In every state, there are rich and there are poor counties. The poorest county in each state can be much poorer than the state’s median household income, or the difference can be much smaller. Delaware has smallest income gap, with the typical household in the poorest county earning $6,700 less annually than the state’s median income. In Maryland and Virginia the difference is the largest, with a typical household earning more than $37,000 less than the states’ respective median household incomes. 24/7 Wall St. reviewed the poorest county in each state based on data from the Census Bureau’s American Community Survey.
Incomes vary considerably within each state. Even in many of the nation’s wealthiest states, households in the poorest counties earn incomes below the national median. The two exceptions are the poorest counties in Connecticut and Delaware, where the typical household still earns more annually compared to the national median of $53,482.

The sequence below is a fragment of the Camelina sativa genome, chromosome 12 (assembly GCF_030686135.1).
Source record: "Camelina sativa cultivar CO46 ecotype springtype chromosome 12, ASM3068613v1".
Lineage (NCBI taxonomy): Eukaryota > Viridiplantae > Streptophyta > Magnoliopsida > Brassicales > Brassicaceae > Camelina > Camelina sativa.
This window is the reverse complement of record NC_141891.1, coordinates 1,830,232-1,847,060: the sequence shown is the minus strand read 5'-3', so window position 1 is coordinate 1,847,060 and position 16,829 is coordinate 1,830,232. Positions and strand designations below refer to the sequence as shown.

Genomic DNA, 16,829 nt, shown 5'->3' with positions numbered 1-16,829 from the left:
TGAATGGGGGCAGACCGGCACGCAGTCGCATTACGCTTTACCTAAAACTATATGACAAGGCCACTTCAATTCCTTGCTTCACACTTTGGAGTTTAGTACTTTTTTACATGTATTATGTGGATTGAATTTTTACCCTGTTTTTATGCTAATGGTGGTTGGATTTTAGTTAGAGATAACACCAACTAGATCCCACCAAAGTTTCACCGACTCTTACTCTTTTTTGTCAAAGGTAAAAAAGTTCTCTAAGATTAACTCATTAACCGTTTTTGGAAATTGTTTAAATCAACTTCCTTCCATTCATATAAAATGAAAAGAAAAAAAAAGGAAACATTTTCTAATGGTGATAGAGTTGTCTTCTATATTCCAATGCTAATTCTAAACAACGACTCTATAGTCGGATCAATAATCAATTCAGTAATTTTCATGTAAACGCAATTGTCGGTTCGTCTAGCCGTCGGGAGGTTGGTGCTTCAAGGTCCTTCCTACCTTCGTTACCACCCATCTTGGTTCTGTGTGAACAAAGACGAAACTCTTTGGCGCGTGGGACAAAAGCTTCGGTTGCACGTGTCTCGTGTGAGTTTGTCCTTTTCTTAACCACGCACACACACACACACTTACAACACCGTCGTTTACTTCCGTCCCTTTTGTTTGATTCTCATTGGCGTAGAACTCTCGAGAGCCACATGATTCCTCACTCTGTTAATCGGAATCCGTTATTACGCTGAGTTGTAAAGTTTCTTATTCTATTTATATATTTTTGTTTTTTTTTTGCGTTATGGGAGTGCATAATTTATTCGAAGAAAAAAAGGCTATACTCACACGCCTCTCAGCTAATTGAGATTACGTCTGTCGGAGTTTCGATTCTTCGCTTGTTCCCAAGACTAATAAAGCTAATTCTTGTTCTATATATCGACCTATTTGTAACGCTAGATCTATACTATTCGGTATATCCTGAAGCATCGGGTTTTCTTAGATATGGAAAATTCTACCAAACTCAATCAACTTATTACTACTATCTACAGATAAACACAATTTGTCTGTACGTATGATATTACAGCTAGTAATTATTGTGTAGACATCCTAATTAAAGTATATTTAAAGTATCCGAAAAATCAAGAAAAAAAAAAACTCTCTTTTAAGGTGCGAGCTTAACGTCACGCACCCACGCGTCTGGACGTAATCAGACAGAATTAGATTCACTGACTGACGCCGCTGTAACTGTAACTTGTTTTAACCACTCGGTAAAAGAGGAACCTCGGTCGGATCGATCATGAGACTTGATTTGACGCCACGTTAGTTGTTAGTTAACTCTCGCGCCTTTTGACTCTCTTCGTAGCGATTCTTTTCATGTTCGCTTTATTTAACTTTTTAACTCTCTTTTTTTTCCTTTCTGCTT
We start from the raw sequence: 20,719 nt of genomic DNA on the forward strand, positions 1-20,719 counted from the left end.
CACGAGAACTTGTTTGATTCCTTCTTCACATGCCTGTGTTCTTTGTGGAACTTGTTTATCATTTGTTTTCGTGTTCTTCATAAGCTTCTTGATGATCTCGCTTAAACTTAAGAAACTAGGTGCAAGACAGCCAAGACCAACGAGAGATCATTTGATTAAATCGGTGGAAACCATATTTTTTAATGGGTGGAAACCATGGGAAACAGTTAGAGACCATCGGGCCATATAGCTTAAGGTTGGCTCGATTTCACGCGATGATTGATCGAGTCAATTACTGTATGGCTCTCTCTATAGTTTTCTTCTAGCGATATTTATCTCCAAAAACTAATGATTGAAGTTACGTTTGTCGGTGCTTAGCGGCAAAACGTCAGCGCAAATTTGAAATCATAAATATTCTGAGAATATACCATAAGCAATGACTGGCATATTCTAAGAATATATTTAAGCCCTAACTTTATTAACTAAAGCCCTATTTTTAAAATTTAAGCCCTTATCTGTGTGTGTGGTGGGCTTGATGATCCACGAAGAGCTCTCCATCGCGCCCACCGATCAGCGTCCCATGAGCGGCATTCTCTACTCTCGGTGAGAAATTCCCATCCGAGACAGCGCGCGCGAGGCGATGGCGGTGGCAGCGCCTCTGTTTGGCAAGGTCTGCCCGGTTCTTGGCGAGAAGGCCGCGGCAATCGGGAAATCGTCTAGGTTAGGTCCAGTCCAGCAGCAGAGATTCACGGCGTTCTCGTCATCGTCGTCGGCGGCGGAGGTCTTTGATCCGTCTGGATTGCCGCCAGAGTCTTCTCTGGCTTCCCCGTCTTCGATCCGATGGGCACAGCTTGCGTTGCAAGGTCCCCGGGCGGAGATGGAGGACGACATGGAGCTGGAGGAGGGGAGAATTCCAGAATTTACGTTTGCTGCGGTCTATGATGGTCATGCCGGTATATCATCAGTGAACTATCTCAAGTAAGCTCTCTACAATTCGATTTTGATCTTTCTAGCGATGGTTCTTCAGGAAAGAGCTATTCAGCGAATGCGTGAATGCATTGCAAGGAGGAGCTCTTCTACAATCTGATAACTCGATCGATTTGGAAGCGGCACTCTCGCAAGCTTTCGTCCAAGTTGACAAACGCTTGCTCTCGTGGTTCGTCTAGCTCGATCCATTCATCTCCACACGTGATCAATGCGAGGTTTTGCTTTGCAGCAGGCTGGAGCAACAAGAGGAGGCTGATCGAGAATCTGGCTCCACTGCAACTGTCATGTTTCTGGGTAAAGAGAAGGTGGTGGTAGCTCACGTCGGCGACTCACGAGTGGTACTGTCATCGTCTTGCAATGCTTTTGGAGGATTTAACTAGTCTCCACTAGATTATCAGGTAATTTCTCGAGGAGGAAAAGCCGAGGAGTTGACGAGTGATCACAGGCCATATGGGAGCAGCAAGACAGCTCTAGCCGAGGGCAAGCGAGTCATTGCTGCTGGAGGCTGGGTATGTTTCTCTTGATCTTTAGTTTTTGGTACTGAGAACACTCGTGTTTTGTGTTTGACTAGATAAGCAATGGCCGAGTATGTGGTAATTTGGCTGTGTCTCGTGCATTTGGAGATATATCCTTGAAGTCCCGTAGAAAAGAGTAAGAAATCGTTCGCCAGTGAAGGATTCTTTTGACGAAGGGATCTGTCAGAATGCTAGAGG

1. Sumter County, Alabama
> County median household income: $22,865
> State median household income: $43,511
> Poverty rate: 38.5%
> Unemployment: 8.9%
Alabama’s median household income of $43,511 is one of the lowest in the nation. A typical Sumter County household earns barely half that figure at $22,865 annually. Sumter County also has one of the nation’s highest poverty rates at 38.5%. By contrast, 18.9% of people across the state and 15.6% of Americans live in poverty.